2. The Magic Inside of CPU and GPU The above picture origins from the NVIDIA CUDA document. The green color represents computing units, orange-red color represents storage units, and the orange color represents control units. The GPU employs a large number of computing units and an extremely long pipeline, with only a very simple Cache-free control logic is required. But CPU is occupied by a large amount of Cache, with complex control logic functionality and lots of optimization circuits. Compare to GPU, CPU’s computing power is only a small part of it. And that’s most of the GPU's work look like, large work load of computation, less technique but more repetitive computing required. Just like when you have a task of doing the number calculation within 100 for a hundred million times, probably the best way is to hire dozens of elementary school students and divide the task, since the task only involve repetitive work instead of highly-skills requiring. But CPU is like a prestigious professor, who is proficient in high-level of math field, his ability equals to 20 elementary students, he gets higher paid, of course. But who would you hire if you are Fox Conn’s recruiting officer? GPU is like that, accumulates simple computing units to complete a large number of computing tasks, while based on the premise that the tasks of student A and student B is not dependent on each other. Many problems involving large numbers of computing have such characteristics, such as deciphering passwords, mining, and many graphics calculations. These calculations can be decomposed into multiple identical simple tasks. Each task can be assigned to an elementary school student. But there are still some tasks that involve the issue of "cloud." For example, when you go to a blind date, it takes both of the parties’ willingness to continue for further development. There's no way to go further like getting married when at least one of you are against this. And CPU usually takes care of more complicated issue like this. Usually we can use GPU to solve the issue if it’s possible. Use the previous analogy, the speed of the GPU's computing depends on the quantity of students are employed, while the CPU's speed of operation depends on the quality the professor is employed. Professor's ability to handle complex tasks can squash students, but for less complex tasks with more workload required, one professor still can not compete with dozens of elementary students. Of course, the current GPU can also do some complicated work, which is equivalent to junior high school students’ ability. But CPU is still the brain to control GPU and assign GPU tasks with halfway done data 3. Parallel Computing First of all, let's talk about the concept of parallel computing, which is a kind of calculation, and many of its calculation or execution processes are performed simultaneously. This type of calculation usually can divide into smaller tasks, which can then be solved at the same time. Parallel computing can co-process with CPU or the main engine, they have their own internal storage, and can even open 1000 threads at the same time. When using the GPU to perform computing, the CPU interacts mainly with the following: Data exchange between CPU and GPU Data exchange on the GPU In general, only one task can be performed on one CPU or one GPU computing core (which we usually call “core”) at the same time. With Hyper-Thread technology, one computing core may perform multiple computing tasks at the same time. (For example, for a dual-core, four-thread CPU, each computing core may perform two computing tasks at the same time without interruption.) What Hyper-thread do is usually double computing core’s logical computing functionality. We usually see that the CPU can run dozens of programs at the same time. In fact, from a microscopic point of view, these dozens of programs are still dependent and serial computing supported, such as on four-core and four-thread CPU. Only four operations can be performed at a time, and these dozens of programs can only be executed on four computing cores. However, due to the fast switching speed, what is shown on the macroscopic is the superficial fact that these programs are running “simultaneously”. The most prominent feature of GPU is: large numbers of computing cores. The CPU's computing core is usually only four or eight, and generally does not exceed two digits. The GPU computing core for scientific computing may have more than a thousand calculation cores. Due to the huge advantage of the number of computing cores, the number of computations that the GPU can perform far outweighs the CPU. At this time, for those calculations that can be performed in parallel computing, using the advantages of the GPU can greatly improve the efficiency. Here let me explain a little bit of the task's serial computation and parallel computation. In general, serial computing is doing the calculation one by one. In parallel computing, several parallel computing is to do it simultaneously. For example, to calculate the product of real number a and vector B=[1 2 3 4], the serial calculation is to first calculate a*B[1], then calculate a*B[2], then calculate a*B[3], and finally calculate a*B[4] to get the result of a*B. The parallel calculation is to calculate a*B[1], a*B[2], a*B[3], and a*B[4] at the same time and get a *B results. If there is only one computing core, then four independent computing tasks cannot be executed in parallel computing, and can only be calculated in serial computing one by one; But if there are four computing cores, four independent computing tasks can be divided and executed on each core. That is the advantage of parallel computing. Because of this, the GPU has a large number of computing cores, and the scale of parallel computing can be very large, computing problems that can be solved by parallel computing, which showing superior performance over CPU. For example, when deciphering a password, the task is decomposed into several pieces that can be executed independently. Each piece is allocated on one GPU core, and multiple decipher tasks can be performed at the same time, thereby speeding up deciphering process. But parallel computing is not a panacea, it requires a premise that the problems can be executed in parallel computing only when they are able to be decomposing into several independent tasks, which many of them are not able to be decomposed. For example, if a problem has two steps, and the second step of the calculation depends on the result of the first step, then the two parts cannot be executed in parallel computing and can only be sequentially executed in sequence. In fact, our usual calculation tasks often have complex dependencies that can not be parallel computed. This is the big disadvantage of the GPU. About GPU programming, there are mainly the following methods:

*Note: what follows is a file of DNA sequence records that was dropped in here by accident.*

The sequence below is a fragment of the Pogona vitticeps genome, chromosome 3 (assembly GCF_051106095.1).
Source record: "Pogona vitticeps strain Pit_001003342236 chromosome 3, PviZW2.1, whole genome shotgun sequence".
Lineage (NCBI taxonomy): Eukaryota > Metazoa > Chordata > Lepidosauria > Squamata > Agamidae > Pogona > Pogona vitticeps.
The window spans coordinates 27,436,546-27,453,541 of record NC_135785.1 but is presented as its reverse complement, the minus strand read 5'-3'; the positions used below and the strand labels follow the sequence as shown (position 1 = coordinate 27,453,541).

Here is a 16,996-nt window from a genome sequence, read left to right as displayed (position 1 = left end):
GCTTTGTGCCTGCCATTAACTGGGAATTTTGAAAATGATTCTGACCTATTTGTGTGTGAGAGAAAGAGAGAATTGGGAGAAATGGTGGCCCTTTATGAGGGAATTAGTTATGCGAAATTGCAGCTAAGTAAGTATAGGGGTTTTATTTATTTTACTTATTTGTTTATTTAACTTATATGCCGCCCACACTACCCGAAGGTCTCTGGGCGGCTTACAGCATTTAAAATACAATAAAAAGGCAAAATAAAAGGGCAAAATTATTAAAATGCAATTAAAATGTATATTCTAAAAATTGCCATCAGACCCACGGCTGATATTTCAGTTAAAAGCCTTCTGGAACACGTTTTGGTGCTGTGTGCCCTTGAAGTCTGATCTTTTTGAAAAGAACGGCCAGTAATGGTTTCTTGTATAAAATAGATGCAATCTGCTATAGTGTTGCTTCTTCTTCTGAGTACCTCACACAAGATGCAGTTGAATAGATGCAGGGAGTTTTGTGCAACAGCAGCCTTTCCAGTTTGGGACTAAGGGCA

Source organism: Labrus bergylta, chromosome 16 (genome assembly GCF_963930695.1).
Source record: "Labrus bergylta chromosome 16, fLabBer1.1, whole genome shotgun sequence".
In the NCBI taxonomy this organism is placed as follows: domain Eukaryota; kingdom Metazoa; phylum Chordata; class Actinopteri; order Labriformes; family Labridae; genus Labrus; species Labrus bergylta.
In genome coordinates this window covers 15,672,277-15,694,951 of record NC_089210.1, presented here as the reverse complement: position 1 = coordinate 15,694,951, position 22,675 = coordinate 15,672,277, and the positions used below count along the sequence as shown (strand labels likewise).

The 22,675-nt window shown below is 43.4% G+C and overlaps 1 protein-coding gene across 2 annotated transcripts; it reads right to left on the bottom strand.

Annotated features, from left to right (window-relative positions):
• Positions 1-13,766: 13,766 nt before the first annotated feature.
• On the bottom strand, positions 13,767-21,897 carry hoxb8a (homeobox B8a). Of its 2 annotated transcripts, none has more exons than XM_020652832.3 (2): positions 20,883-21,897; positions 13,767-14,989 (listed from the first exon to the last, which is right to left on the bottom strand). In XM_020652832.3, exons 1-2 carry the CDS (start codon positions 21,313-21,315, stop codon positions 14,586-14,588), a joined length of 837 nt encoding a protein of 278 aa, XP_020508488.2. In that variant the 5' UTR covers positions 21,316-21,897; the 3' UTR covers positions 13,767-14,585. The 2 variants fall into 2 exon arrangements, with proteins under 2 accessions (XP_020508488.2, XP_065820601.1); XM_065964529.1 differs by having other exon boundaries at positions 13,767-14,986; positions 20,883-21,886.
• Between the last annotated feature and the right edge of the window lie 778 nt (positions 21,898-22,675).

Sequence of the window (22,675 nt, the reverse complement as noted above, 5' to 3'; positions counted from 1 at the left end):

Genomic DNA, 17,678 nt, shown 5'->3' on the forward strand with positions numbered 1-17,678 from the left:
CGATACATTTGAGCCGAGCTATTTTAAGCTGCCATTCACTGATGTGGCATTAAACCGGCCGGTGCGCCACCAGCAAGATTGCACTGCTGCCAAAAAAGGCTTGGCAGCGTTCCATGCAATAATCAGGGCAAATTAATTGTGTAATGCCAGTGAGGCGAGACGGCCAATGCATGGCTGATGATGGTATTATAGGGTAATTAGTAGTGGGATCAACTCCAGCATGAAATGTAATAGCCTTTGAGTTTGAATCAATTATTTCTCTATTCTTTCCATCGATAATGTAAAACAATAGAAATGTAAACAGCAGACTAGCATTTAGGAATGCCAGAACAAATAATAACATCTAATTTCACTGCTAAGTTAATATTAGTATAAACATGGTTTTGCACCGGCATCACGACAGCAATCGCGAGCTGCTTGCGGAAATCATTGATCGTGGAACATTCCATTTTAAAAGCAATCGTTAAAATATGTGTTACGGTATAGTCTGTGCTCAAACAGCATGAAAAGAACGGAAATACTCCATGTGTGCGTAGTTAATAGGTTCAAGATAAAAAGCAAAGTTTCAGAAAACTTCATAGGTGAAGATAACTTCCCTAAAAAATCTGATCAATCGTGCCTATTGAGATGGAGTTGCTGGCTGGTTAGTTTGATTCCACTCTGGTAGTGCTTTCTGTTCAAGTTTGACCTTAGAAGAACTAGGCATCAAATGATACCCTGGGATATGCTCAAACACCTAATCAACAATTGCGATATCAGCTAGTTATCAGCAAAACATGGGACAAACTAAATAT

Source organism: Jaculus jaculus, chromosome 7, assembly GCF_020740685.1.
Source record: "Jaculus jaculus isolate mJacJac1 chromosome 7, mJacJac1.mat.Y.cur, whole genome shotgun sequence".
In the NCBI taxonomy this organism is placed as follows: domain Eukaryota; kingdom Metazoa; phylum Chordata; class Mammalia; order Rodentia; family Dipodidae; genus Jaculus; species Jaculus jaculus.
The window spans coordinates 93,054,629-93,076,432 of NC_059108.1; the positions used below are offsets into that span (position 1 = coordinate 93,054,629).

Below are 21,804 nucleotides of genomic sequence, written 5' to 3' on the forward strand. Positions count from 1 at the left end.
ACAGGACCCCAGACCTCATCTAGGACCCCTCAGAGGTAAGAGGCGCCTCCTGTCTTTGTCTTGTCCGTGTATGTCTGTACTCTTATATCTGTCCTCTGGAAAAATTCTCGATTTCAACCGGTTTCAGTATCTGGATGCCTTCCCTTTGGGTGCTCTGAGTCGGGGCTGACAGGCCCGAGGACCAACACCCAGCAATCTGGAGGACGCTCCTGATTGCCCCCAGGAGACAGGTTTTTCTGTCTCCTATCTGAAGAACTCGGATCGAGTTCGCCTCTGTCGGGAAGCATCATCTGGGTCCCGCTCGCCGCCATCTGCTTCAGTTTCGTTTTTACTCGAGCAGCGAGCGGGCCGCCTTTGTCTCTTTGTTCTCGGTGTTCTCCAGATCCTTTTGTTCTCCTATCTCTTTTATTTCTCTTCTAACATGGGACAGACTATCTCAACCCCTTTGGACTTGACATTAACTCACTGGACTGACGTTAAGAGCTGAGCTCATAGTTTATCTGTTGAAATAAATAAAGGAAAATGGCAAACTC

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2018-08-22